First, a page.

WARNING: This blog has nothing at all to do with dentistry, but it has everything to do with an amazing accomplishment I was lucky enough to witness on Friday night.
Sometimes you see courage when you least expect to see it. I didn’t come to Tulsa's Union Tuttle Stadium on Friday night expecting to see toughness redefined, but that’s exactly what happened.
Honestly, I wasn’t familiar with Broken Arrow senior goalkeeper Katie Matuska before her Tigers squared off with two-time defending state champion Union in a state quarterfinal girls soccer game. I was asked to cover the game for the Tulsa World, and I will be the first to admit I am not a soccer expert. But my Friday assignment brought me to Union Tuttle Stadium, and I’m glad it did.
For almost the first 12 minutes of the match, things were pretty uneventful. But then Matuska and Union’s Stephanie Aitken collided on a play near the goal after a free kick. Matuska went down, clutching her right knee. The man sitting next to me told me she has had problems with her ACL in the past, but this time she had taken a knee straight to the hip. Slowly, she rose from the turf and hobbled to the sidelines where she would receive medical attention.
If things had ended there, it wouldn’t have surprised anyone in attendance. However, as the second half began, there was Matuska, assuming her position in the goal. Noticeably favoring her right leg, she stretched and went through her halftime rituals. A short time later, Union jumped on the scoreboard first as Courtney Morris converted on a free kick from Cecilee Burdge to give the Redskins a 1-0 lead with 26:18 to play in regulation. Matuska dove to try to prevent the goal. It took her quite a while to get up and, when she did, she once again headed to the sidelines for what looked to be the end of her night and maybe her career at Broken Arrow.
Well, her Tiger teammates weren’t ready for Matuska’s time in goal to be over. Broken Arrow’s Kelsey Killion knotted the game at 1-1 with 12:04 to play on some nifty footwork and a shot that went into the lower right corner of the goal. Regulation ended with the teams tied 1-1, as did the first and second overtimes. Now it was time for penalty kicks, and the winner would move on in the state tournament.
Now for those of you not familiar with the penalty kick, it’s a one-on-one exercise in guessing. One player kicks the ball from almost point-blank range, while the goalkeeper is left to defend the goal alone. The kicker has to guess what the goalie will do, and vice versa.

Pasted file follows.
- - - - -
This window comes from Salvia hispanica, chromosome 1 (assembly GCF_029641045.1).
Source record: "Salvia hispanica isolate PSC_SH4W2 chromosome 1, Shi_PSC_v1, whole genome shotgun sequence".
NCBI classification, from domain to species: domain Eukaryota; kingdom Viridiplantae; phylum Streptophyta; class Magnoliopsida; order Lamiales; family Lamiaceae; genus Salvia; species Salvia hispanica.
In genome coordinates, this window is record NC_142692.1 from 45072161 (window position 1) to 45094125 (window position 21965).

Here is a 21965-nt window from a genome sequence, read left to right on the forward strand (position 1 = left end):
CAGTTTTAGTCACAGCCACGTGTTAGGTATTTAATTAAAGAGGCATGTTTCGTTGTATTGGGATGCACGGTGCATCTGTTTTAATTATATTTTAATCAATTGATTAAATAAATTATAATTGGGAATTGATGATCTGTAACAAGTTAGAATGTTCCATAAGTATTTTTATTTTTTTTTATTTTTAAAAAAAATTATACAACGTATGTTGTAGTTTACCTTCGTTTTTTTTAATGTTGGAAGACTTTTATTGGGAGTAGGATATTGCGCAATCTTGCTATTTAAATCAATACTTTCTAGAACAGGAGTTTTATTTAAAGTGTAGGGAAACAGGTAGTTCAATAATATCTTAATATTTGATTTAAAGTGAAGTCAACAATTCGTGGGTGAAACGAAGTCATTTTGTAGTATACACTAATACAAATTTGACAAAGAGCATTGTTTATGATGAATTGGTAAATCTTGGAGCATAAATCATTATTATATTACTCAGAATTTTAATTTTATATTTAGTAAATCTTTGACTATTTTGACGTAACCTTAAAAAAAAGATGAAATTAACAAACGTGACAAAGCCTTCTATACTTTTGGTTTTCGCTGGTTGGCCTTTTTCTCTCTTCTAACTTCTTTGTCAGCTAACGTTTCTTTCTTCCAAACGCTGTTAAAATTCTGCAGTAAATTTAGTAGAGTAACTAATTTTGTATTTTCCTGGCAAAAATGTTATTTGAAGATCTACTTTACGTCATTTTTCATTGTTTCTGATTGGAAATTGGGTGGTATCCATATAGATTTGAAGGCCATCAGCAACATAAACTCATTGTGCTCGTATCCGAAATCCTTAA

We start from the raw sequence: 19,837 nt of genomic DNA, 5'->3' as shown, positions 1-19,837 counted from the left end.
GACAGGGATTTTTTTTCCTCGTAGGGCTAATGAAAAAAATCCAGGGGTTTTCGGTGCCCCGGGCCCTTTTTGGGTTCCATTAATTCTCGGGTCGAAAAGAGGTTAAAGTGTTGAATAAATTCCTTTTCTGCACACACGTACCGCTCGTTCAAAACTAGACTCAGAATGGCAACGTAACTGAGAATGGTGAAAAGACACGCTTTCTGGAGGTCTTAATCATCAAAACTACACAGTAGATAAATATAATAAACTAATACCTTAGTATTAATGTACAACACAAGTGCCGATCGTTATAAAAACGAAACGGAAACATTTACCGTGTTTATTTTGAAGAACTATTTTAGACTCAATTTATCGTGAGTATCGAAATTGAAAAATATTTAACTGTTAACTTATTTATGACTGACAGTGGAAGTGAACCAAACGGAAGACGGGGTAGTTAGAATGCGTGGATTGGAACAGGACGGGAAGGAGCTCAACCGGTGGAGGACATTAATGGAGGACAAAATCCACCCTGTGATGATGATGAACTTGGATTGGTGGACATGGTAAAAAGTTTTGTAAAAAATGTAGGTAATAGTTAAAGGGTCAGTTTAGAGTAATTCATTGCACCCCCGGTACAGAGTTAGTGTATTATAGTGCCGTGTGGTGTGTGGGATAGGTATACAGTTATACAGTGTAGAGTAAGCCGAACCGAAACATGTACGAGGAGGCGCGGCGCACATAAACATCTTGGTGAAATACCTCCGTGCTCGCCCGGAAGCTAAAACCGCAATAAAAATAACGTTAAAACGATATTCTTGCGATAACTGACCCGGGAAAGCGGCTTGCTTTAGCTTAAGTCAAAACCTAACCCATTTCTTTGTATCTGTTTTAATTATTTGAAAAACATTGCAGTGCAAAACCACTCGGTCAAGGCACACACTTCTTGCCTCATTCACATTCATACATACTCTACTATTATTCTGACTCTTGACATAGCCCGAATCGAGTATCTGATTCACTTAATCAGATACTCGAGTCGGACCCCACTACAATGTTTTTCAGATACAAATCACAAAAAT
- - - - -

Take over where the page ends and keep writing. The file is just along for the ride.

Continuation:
As the time for penalty kicks drew near, Matuska hobbled onto the field. My first thought was that this was a bad idea. How could someone who could barely move or put any weight on her right leg have the season put squarely upon her shoulders? Obviously, I didn’t know Matuska.
Union’s first penalty kick sailed into the net, as Morris put the ball in the lower right corner of the goal in what seemed to be the perfect spot that Matuska couldn’t reach with her knee injury. Again, she laid on the ground. Again, she writhed in pain. Again, she slowly got up and moved to the side. It was becoming a Greek tragedy playing out in front of me.
Union scored on its next shot as well, with Matuska again collapsing … and getting up. Then something amazing happened … she blocked the next shot. The girl who could barely move smothered a shot as her teammates celebrated. Like the crowd becoming more and more excited each time Rocky Balboa would get off the canvas after being knocked down, the Tigers were starting to get that same emotion from watching their teammate battle through her injury.
Broken Arrow and Union tied at the end of the penalty kicks, meaning sudden death would now be the rule. Union’s Ali Amayo stepped to the ball and blasted a shot in the same vulnerable position that her teammate had found to score the first penalty kick goal. But, almost in slow motion, Matuska went to her right (her injured right, mind you) and stopped the shot. Union stood stunned as BA’s Rebecca Morris scored on the next shot, giving Broken Arrow an upset 2-1 victory.
The shot by Morris set off a celebration by the Tigers. Matuska tried to take part but the pain was too great. As her teammates ran off the field and into the locker room, two stayed behind to carry Matuska. She didn’t have the strength to walk off this time.
“What she did tonight shows her unbelievable mental strength and character,” said Broken Arrow head coach Justin Elkington, who saw his Tigers improve to 11-3-1 and avenge an early-season loss to Union. “When we went into overtime, she started limbering up for us to get into the penalty kick situation. She was amazing.”
Amazing is a good synonym for Matuska on Friday night.
“It was a simple one-on-one play and the girl just buried her knee in my hip,” Matuska said after the game. “I came out and tried to ice it and stretch it out. I just had to tough it out.”
It seems in our sports metaphor world that the image of a limping Willis Reed coming back in Game 7 for the New York Knicks to provide inspiration for his teammates is used often. I know for sports fans of that generation, it was a moment that will live forever in their minds. As for me? I’ll take the memories of what I saw on Friday night, knowing that I was watching someone give everything they had for her teammates and for her, a senior, to keep playing and pursuing a state championship.
Perhaps the saddest part is that more people weren’t there to watch Matuska give everything she had, but who knew that bravery and courage would make an appearance on Friday night? No one. But those who were there will never forget what they saw.
Nice job, Katie Matuska. I wish every athlete had a heart as big as yours.
To see photos from the game, including Matuska, click on the link below.